taxation, and the same thing applies to inheritance tax. If one earns income, builds up assets and pays tax on them when one dies, it is double taxation. That may be justifiable, but the Financial Secretary cannot deny the truth.
The Financial Secretary is trying to have her cake and eat it. The wealth of a key group of inheritance tax payers does not largely come from property, but she is using the property example to defend double taxation. It is surely the case that if one earns money, pays income tax on it, puts one's money into a savings account, pays tax on the interest and then dies and pays inheritance tax on one's estate, that is treble, rather than double, taxation.
The hon. Gentleman can define double or treble taxation in any manner that he chooses, but that is not an argument that the Government and I accept, and we never have. No one has ever argued that one should be exempt from a tax such as VAT because one has already paid income tax. I do not accept the principle of the argument that inheritance tax is different from other forms of tax.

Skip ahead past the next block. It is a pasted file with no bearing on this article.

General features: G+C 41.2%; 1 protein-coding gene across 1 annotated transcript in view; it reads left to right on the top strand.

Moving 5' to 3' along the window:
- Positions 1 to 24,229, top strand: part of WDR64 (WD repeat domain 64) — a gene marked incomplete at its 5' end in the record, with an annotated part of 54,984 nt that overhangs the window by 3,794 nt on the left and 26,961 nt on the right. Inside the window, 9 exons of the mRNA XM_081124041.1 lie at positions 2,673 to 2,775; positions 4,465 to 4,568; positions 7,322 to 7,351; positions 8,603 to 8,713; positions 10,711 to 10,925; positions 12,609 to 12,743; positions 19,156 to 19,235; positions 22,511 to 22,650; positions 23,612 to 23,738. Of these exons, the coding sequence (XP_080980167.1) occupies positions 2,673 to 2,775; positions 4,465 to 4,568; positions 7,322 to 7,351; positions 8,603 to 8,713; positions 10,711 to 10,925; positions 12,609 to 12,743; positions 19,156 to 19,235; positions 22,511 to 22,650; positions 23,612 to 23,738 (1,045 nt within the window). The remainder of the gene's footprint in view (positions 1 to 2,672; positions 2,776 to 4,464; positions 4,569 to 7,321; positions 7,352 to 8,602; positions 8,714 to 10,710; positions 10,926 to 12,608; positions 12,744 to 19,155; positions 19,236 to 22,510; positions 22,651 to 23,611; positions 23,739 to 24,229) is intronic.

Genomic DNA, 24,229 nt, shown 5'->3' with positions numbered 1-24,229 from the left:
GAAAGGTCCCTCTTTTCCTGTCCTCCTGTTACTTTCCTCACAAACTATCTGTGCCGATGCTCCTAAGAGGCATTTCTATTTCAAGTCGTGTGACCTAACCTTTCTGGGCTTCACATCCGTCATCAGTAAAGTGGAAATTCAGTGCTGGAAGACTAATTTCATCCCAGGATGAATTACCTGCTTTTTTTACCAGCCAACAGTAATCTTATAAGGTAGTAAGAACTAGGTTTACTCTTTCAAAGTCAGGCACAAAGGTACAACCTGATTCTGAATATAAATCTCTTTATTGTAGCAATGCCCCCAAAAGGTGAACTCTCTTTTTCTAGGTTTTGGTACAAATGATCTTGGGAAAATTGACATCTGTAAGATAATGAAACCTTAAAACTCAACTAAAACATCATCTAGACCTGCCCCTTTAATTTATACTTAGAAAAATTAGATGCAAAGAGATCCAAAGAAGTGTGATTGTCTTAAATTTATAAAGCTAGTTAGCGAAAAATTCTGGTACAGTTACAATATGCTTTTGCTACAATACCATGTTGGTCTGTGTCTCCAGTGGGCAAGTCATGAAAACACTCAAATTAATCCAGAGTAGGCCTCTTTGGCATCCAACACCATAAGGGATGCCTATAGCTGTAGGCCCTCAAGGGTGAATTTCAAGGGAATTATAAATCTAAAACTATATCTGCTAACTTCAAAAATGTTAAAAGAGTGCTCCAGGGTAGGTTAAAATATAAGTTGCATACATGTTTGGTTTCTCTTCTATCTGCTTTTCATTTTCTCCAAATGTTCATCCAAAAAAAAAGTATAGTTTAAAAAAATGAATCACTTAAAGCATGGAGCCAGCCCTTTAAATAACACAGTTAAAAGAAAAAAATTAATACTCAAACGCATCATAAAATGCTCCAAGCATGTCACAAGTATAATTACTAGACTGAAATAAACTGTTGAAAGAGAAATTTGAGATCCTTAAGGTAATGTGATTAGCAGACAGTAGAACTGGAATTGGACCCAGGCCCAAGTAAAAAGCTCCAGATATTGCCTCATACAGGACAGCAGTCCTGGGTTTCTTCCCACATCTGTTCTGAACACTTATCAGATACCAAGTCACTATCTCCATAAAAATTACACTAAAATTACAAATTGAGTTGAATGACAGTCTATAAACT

Several hon. Members have suggested that abolition or changes to the inheritance tax threshold could combat undersaving by people who are attempting to build up savings for their retirement. I certainly do not accept that that is the case. It is not the case that those who have accumulated vast wealth in housing are those who currently have difficulties in retirement. I will not bore or detain the Committee with the details of what we are doing on the retirement front, but I do not accept that reforms to the inheritance tax threshold would somehow help. I do not accept the thesis that it is inevitably for the good of the nation that people are able to hand down from generation to generation vast amounts of wealth that has been built up during the course of one generation. That is not necessarily a good thing.
The perversity of this tax is, of course, that the richer one is, the less likely one is to pay it. I hope that the Financial Secretary will accept that that is because it is easy legitimately to organise one's affairs to avoid tax if one has a lot of assets and money. The people in the middle ground are the ones who will get caught. Sometimes we talk about people being in the middle ground, but some of them are not well off.
I understand the hon. Gentleman's point and people clearly take advantage of tax reliefs and tax-avoidance measures in order to get round some of the provisions that we have in place, which is their right for obvious reasons. However, I do not accept his case that people on very modest incomes are falling into the inheritance tax trap. The percentage of such people who pay inheritance tax is more than that that suggested earlier by the right hon. Member for
Fylde. The actual figure is 4 per cent., but that still does not represent a significant sum.